Discourse 1 - What Really Matters

For an explanation of words in Pali - the language of the time of the Buddha - please see the Pali Glossary.

Ven. Webu Sayadaw: You have taken up moral conduct (sīla). Now that you have undertaken to perfect yourselves in the Perfection of Morality (sīla-pāramī), fulfil it to the utmost. Only if you fulfil sīla to the utmost will all your aspirations be met. You will be happy now and in the future.

Only the teachings of the Buddha can give you real happiness — in the present and in the remainder of saṃsāra. The teachings of the Buddha are enshrined in the Three Collections of the canon (Tipiṭaka). The Tipiṭaka are very extensive. If we take the essence out of the Tipiṭaka we shall find the thirty-seven Factors of Awakening (Bodhipakkhiyā-dhammā). The essence of the thirty-seven Factors of Awakening is the eight constituents of the Noble Eightfold Path (maggaṅgas). The essence of the Noble Eightfold Path is the threefold training (sikkhā): higher morality, higher mindfulness, and higher wis­dom (adhisīla, adhicitta, and adhipaññā). The essence of the threefold training is the unique Universal Law (Eko Dhammo).

If your body and mind are under control, as they are now, there can be no roughness of physical or verbal action. This is adhisīla or Perfect Morality.

If adhisīla becomes strong, the mind will become peaceful and tranquil and lose its harshness. This is called adhicitta.

If adhicitta (samādhi) becomes strong and the mind stays one-pointed for a long period, then you will realize that in a split second matter arises and dissolves billions and billions of times. If mind (nāma) knows matter (rūpa), it knows that matter becomes and disintegrates billions and billions of times in the wink of an eye. This knowledge of arising and disintegration is called adhipaññā.

Whenever we breathe in or out, the in-coming and the out-going air touches somewhere in or near the nostrils. The sensitive matter (kāya-pasāda) registers the touch of air. In this process, the entities touching are matter and the entity knowing the touch is mind. So do not go around asking others about mind and matter; observe your breathing and you will find out about them for yourselves.

When the air comes in, it will touch. When the air goes out, it will touch. If you know this touch continuously, then wanting (lobha), dislike (dosa), and delusion (moha) do not have the opportunity to arise and the fires of greed, anger, and delusion will subside.

You cannot know the touch of air before it actually occurs. After it has gone, you cannot know it any more. Only while the air moves in or out can you feel the sensation of touch. This we call the present moment.

While we feel the touch of air, we know that there are only mind and matter. We know for ourselves that there is no “I,” no other person, no man and woman, and we realize for ourselves that what the Buddha said is indeed true. We needn’t ask others. While we know in-breath and out-breath, there is no I or attā.

When we know this, our view is pure; it is right view. We know in that moment that there is nothing but nāma and rūpa, mind and matter. We also know that mind and matter are two different entities. If we thus know how to distinguish between nāma and rūpa, we have attained to the ability to distinguish between mind and matter (nāma-rūpa-pariccheda-ñāṇa).

If we know the touch of air as and when it occurs, our mind is pure and we get the benefits thereof. Do not think that the benefits you get thus, even in a split second, are few. Do not think that those who meditate do not get any advantages from their practice. Now that you are born in a happy plane and encounter the teachings of a Buddha, you can obtain great benefits. Do not worry about eating and drinking, but make all the effort you can.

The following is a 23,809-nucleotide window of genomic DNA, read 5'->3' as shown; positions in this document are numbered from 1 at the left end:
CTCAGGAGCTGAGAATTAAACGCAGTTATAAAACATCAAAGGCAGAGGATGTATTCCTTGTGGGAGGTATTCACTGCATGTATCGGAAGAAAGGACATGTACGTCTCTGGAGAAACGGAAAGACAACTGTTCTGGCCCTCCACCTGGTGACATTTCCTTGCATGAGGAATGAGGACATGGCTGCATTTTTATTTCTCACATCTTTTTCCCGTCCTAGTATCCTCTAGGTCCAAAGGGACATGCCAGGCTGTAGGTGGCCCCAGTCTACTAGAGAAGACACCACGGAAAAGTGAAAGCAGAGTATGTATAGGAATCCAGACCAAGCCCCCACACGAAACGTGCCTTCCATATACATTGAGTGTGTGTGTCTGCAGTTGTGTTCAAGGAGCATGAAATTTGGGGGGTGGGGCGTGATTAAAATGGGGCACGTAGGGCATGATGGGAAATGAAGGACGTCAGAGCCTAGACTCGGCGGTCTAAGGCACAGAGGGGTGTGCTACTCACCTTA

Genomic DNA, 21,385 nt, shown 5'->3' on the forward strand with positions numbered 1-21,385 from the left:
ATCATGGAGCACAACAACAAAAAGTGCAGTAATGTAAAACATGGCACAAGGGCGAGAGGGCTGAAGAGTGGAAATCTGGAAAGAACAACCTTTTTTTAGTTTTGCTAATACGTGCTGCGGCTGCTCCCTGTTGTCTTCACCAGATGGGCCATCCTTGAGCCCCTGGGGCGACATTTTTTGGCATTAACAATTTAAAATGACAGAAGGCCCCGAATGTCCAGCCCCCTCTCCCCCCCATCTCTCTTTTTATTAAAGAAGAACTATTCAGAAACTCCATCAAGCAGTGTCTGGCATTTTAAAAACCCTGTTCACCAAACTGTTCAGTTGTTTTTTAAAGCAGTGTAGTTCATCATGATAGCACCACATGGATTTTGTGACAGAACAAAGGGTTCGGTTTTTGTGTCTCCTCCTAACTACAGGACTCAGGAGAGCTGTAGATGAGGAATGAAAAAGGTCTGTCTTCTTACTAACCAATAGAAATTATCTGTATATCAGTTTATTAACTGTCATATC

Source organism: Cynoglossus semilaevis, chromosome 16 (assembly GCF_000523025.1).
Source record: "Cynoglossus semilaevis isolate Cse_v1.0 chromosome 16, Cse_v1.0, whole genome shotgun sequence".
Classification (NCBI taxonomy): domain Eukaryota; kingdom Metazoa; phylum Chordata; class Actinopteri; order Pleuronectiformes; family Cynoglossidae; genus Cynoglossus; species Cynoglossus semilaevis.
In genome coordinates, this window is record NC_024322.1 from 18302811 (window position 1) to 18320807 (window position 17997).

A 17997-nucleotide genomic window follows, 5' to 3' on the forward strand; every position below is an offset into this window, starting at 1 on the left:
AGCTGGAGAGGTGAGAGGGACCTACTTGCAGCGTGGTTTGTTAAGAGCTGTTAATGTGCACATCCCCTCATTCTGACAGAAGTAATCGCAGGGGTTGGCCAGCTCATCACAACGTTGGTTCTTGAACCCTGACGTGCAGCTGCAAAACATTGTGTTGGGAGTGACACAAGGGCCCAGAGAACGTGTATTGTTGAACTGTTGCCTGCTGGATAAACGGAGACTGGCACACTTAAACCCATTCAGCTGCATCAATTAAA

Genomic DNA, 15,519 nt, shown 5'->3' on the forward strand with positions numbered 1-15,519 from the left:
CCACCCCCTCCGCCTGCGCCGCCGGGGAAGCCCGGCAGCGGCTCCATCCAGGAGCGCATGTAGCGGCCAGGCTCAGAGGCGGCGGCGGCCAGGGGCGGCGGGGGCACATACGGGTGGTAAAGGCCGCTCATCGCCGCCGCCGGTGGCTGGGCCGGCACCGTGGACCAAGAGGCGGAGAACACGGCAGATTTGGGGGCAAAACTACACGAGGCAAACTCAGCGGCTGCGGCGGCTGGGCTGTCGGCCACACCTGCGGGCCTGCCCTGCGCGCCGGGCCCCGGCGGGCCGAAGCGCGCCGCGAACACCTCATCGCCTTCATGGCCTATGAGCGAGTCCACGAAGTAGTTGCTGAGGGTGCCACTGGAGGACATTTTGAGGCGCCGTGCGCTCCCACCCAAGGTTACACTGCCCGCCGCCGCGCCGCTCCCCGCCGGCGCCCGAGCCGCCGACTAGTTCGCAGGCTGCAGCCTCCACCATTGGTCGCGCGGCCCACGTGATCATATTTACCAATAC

Sayadaw: Is this present time not auspicious?

Disciple: Yes sir, it is.

S: Yes, indeed! Can’t those good people attain their aspiration of Nibbāna who with an open mind receive and practise the teachings of the Buddha, just as the noble people of the past who received the instructions from the Buddha himself?

D: Yes sir, they can.

S: So, how long does the Buddha’s Sāsana (teaching) last?

D: For five thousand years, sir.

S: And now tell me, how many of these five thousand years have passed?

D: Sir, about half this time span has gone.

S: So, how much remains still?

D: About two thousand five hundred years, sir.

S: What is the life span of a human being now?

D: About one hundred years, sir.

S: How old are you?

D: I am thirty-seven years old, sir.

S: So, how much longer do you have to live?

D: Sixty-three years, sir.

S: But can you be sure that you will live that long?

D: That I don’t know, sir.

S: You don’t know yourself how long you are going to live?

D: No sir, it isn’t possible to know this for sure.

S: But even as we are born we can be sure to have to suffer old age, disease, and death.

D: Yes sir.

S: Can we request old age, pain, and death to desist for some time, to go away for some time?

D: No sir.

S: No, they never rest. Can we ask them to stop their work?

D: No sir, we cannot.

S: In that case we can be certain that we have to die?

D: Yes sir, it is certain that we all have to die.

S: It is certain that all have to die. What about living?

D: We can’t be sure how long we have left to live, sir.

S: Someone whose life span is thirty years dies when the thirty years are up. If your life span is forty or fifty years, you will die when you are forty or fifty years old. Once someone is dead, can we get him back?

D: No sir, we can’t.

S: However many years of your life have passed, have passed. What is it that you have not accomplished yet?

D: The happiness of the Paths and Fruition States, Nibbāna.

S: Yes, inasmuch as you haven’t attained the Paths and Fruition States yet, you have been defeated. Have you used the years that have passed well or have you wasted your time?

D: I have wasted my time, sir.

S: Then do not waste the time that you have got left. This time is there for you to strive steadfastly with energy. You can be sure that you will die, but you can’t be sure how much longer you have got to live. Some live very long. Venerable Mahā-Kassapa and Venerable Mahā-Kaccāyana lived to over one hundred years of age. Some live for eighty years. To be able to live that long we have to be full of respect for those who deserve respect, and we have to be very humble. Do you pay respects to your father and mother?